A news release from Walk Score parent Redfin noted that once again, all of the 10 most walkable cities had higher Walk Scores than they did last year, and of the top 50, only Omaha saw its Walk Score fall (by a mere 0.3 point). Philadelphia’s Walk Score of 79 was 0.7 points above its showing last year, but Miami posted an even stronger gain of one full point to 79.2, putting it in fourth place and Philly in fifth. Read more »
2012 Spruce St., Philadelphia, Pa. 19103 | Photos: Drew Callaghan Photography via Kurfiss Sotheby’s International Realty
Wonder what opulence looked like in the mid-19th century?
Wonder no more, for the architect who restored this gorgeous 1860 brownstone on Spruce Street in Rittenhouse was (almost) totally faithful to the style of the era.
This home was lovingly restored a few years back, with all of the lavish original detailing brought back to a high polish and some 21st-century touches thrown in. Read more »
130 S. 18th St., Unit 2702, Philadelphia, Pa. 19103 | TREND images via BHHS Fox & Roach
Once upon a time I died and went to heaven … real estate heaven, that is.
Regardless, I imagine the two to be fairly similar—fun, fluffy and absolutely fabulous. And, while I’m still alive and well, I promise you my heart skipped a beat (or two!) when an uber-chic and indescribably elegant apartment in Rittenhouse Square caught my eye.
Situated in the heart of the City of Brotherly Love, the 2,209-square-foot unit responsible for my momentary loss of consciousness is a three-bedroom, three-and-a-half-bathroom condominium apartment in the Robert A.M. Stern-designed 10 Rittenhouse Square tower overlooking Center City. Sounds great, but there’s more. Once past the foyer, you enter a living space accented by floor-to-ceiling windows, making the view worth the big bucks—2,795,000 big bucks to be exact. Read more »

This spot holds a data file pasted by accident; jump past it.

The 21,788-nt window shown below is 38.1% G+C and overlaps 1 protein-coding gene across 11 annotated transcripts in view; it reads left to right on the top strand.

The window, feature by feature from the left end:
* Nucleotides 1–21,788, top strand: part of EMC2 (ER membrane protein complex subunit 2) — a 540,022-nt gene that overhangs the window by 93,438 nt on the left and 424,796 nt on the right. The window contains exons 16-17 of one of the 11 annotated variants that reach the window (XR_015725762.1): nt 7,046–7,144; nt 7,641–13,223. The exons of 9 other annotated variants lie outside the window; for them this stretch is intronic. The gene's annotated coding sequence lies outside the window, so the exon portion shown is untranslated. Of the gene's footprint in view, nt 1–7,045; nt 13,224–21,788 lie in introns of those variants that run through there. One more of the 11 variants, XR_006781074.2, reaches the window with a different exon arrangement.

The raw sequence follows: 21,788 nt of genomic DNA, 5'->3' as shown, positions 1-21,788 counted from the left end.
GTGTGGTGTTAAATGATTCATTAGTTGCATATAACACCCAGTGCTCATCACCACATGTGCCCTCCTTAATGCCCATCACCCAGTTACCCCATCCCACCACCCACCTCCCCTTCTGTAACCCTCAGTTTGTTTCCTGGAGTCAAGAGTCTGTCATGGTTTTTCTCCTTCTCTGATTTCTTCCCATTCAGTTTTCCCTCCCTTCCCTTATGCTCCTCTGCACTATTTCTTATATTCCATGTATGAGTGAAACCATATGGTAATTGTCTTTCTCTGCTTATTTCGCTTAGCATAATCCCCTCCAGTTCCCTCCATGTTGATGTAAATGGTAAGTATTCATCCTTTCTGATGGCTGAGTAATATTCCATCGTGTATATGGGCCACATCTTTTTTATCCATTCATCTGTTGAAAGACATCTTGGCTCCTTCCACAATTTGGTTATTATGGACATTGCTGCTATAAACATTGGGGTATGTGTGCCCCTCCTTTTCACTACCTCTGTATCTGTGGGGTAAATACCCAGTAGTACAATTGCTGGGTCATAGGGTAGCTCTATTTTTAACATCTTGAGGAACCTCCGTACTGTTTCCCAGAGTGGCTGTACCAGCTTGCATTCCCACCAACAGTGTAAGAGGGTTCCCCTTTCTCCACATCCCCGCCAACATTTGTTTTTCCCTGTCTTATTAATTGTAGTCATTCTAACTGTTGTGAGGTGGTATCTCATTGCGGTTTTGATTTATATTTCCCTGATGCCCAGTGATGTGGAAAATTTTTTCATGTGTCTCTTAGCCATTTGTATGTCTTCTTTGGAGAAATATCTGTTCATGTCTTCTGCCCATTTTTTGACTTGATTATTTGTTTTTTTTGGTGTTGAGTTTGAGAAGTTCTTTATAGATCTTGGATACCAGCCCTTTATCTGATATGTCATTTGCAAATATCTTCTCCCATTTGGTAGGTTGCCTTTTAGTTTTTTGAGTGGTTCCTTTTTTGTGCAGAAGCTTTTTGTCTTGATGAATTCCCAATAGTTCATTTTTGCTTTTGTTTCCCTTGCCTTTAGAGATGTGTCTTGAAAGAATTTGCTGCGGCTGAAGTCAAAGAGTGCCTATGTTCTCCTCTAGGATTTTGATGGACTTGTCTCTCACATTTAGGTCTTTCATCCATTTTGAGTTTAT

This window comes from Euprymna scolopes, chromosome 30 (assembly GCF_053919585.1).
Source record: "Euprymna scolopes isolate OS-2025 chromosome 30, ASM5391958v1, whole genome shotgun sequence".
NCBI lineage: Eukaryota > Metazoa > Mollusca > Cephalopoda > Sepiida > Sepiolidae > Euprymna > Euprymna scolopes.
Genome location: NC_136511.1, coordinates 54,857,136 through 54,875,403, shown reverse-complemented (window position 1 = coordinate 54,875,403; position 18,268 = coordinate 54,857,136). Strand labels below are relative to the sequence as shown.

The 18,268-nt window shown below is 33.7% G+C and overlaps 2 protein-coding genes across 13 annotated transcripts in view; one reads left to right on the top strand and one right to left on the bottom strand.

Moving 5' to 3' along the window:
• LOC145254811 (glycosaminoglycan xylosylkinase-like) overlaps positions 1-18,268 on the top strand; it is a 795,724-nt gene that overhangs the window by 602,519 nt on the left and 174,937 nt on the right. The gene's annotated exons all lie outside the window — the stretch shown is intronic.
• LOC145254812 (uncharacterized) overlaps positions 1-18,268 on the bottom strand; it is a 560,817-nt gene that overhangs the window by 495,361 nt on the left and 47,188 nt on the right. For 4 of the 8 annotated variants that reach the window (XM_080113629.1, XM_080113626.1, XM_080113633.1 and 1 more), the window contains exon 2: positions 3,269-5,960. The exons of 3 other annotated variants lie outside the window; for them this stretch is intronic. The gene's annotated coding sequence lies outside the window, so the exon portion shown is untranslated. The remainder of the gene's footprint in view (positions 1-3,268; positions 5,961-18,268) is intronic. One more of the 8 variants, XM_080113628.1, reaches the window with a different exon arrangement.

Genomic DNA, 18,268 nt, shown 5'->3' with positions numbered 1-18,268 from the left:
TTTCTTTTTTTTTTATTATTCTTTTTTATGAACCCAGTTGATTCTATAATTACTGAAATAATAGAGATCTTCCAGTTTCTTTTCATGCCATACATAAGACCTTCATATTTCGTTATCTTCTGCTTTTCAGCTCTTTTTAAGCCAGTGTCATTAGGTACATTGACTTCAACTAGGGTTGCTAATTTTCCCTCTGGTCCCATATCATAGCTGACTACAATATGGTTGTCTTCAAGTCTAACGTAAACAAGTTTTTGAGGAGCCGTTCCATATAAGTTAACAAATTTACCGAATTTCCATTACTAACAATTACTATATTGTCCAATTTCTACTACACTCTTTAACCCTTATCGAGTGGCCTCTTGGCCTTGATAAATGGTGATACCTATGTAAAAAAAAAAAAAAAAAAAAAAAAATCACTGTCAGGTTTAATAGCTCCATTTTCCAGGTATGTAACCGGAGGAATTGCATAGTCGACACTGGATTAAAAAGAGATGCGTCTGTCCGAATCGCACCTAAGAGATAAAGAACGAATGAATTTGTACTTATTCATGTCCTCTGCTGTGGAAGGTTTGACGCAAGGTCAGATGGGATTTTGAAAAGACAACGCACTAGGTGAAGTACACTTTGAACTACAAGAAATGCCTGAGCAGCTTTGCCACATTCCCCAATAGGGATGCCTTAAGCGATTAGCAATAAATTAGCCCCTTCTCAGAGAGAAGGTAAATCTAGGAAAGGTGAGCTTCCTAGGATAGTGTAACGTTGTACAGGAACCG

Even Folsom Powerhouse, the most residential of this year’s Rouse Award finalists, incorporates mixed uses in the form of an updated take on the traditional corner store. | Photo: Postgreen Homes
The Urban Land Institute Philadelphia District Council announced the finalists for this year’s Willard G. “Bill” Rouse Awards for Excellence last week, and five of the 14 finalists fall into the residential category, at least in part.
And it’s that “at least in part” part that’s one of the most significant common threads connecting the five projects. The message these projects deliver is one that urbanists, developers and planners have all been hammering home in one way or another for more than a decade now: Single-use is out, multitasking is in. (Toll Brothers, please copy.)
Not even the most residential of the five projects is exclusively residential, and that project has many other features that make it a standout. Read more »
Alon Seltzer’s own Rittenhouse Savoy studio was one of two makeovers that wowed viewers during Zillow’s “Tiny House Week.” | Apartment photos: Brian Lauer
Before the “tiny house,” there was the Rittenhouse Square efficiency apartment.
These shoeboxes for urban cliff dwellers enabled singles and others whose desire for urban living exceeded their need for space to take advantage of all the city had to offer: parks, cafés, shopping, culture, you name it. When the city was your living room, why bother with one of your own?
That attribute makes these efficiencies and studios popular with a younger set even now. But there’s a hitch: Back in the 1950s, when most of the apartment buildings containing these units were built, they weren’t terribly efficient in the way they used their limited space. And their appearance had likewise become dated.
Enter Alon Seltzer with his repair kit. Read more »